Each router maintains network link attributes and topology information in a specialized traffic engineering database. The traffic engineering database is used exclusively for calculating explicit paths for the placement of LSPs across the physical topology. A separate database is maintained so that the subsequent traffic engineering computation is independent of the IGP and the IGP’s link-state database. Meanwhile, the IGP continues its operation without modification, performing the traditional shortest-path calculation based on information contained in the router’s link-state database.

    Path Selection Component

    After network link attributes and topology information are flooded by the IGP and placed in the traffic engineering database, each ingress router uses the traffic engineering database to calculate the paths for its own set of LSPs across the routing domain. The path for each LSP can be represented by either a strict or loose explicit route. An explicit route is a preconfigured sequence of routers that should be part of the physical path of the LSP. If the ingress router specifies all the routers in the LSP, the LSP is said to be identified by a strict explicit route. If the ingress router specifies only some of the routers in the LSP, the LSP is described as a loose explicit route. Support for strict and loose explicit routes allows the path selection process to be given broad latitude whenever possible, but to be constrained when necessary.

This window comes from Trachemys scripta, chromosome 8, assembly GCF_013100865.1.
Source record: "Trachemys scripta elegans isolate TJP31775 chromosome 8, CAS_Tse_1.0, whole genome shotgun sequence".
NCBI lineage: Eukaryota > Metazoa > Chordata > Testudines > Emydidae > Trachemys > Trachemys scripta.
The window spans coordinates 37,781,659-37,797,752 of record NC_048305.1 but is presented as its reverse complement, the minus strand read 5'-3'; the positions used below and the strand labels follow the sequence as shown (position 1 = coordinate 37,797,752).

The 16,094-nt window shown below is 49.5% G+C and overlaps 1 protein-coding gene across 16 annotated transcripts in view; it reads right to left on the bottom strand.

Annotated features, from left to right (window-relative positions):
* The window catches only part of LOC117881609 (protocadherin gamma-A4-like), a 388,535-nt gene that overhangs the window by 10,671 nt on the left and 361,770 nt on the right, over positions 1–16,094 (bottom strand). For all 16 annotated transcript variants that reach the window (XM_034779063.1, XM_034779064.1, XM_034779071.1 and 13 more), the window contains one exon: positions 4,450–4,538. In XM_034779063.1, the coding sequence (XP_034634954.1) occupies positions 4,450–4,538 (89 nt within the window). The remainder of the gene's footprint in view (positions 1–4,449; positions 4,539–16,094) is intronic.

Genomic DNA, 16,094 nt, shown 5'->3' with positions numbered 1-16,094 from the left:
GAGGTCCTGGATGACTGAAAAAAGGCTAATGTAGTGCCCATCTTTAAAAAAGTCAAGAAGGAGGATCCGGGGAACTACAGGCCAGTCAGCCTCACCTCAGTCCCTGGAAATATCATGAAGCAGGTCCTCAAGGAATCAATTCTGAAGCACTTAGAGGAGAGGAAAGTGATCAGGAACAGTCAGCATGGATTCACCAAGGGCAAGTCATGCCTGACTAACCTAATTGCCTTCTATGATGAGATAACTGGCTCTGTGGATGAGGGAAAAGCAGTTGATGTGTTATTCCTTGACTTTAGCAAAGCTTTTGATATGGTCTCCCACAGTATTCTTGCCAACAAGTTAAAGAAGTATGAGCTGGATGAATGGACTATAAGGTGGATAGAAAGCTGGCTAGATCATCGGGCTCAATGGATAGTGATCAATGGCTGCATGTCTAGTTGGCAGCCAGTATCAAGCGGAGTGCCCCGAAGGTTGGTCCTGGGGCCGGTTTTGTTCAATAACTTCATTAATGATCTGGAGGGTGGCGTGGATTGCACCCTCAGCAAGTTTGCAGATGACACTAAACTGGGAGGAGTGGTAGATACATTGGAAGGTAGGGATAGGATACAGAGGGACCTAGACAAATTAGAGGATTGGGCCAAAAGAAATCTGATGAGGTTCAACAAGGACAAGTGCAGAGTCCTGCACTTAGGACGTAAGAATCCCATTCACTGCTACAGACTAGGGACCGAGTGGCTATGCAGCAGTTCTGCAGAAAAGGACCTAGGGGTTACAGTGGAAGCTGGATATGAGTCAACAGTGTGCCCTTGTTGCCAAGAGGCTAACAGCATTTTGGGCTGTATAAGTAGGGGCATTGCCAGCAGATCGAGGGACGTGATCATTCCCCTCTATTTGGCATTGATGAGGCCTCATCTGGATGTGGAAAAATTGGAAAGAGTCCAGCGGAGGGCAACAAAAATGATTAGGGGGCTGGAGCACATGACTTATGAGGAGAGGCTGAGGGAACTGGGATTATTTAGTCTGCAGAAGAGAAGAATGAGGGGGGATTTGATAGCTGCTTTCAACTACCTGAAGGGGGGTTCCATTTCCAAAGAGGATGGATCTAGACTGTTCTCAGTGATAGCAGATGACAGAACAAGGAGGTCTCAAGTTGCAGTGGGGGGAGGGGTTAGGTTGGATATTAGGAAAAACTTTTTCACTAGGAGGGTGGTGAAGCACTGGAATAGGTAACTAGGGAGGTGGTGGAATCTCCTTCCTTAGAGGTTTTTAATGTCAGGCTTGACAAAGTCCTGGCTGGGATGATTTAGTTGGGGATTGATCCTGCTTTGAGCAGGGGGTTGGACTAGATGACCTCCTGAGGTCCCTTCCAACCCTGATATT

The ingress router determines the physical path for each LSP by applying a Constrained Shortest Path First (CSPF) algorithm to the information in the traffic engineering database. CSPF is a shortest-path-first algorithm that has been modified to take into account specific restrictions when the shortest path across the network is calculated. Input into the CSPF algorithm includes:

    • Topology link-state information learned from the IGP and maintained in the traffic engineering database

    • Attributes associated with the state of network resources (such as total link bandwidth, reserved link bandwidth, available link bandwidth, and link color) that are carried by IGP extensions and stored in the traffic engineering database

    • Administrative attributes required to support traffic traversing the proposed LSP (such as bandwidth requirements, maximum hop count, and administrative policy requirements) that are obtained from user configuration

    As CSPF considers each candidate node and link for a new LSP, it either accepts or rejects a specific path component based on resource availability or whether selecting the component violates user policy constraints. The output of the CSPF calculation is an explicit route consisting of a sequence of router addresses that provides the shortest path through the network that meets the constraints. This explicit route is then passed to the signaling component, which establishes the forwarding state in the routers along the LSP.

    Signaling Component

    An LSP is not known to be workable until it is actually established by the signaling component. The signaling component, which is responsible for establishing LSP state and distributing labels, relies on a number of extensions to RSVP:

    • The Explicit Route object allows an RSVP path message to traverse an explicit sequence of routers that is independent of conventional shortest-path IP routing. The explicit route can be either strict or loose.

    • The Label Request object permits the RSVP path message to request that intermediate routers provide a label binding for the LSP that it is establishing.

    • The Label object allows RSVP to support the distribution of labels without changing its existing mechanisms. Because the RSVP Resv message follows the reverse path of the RSVP path message, the Label object supports the distribution of labels from downstream nodes to upstream nodes.

    Modified: 2015-09-21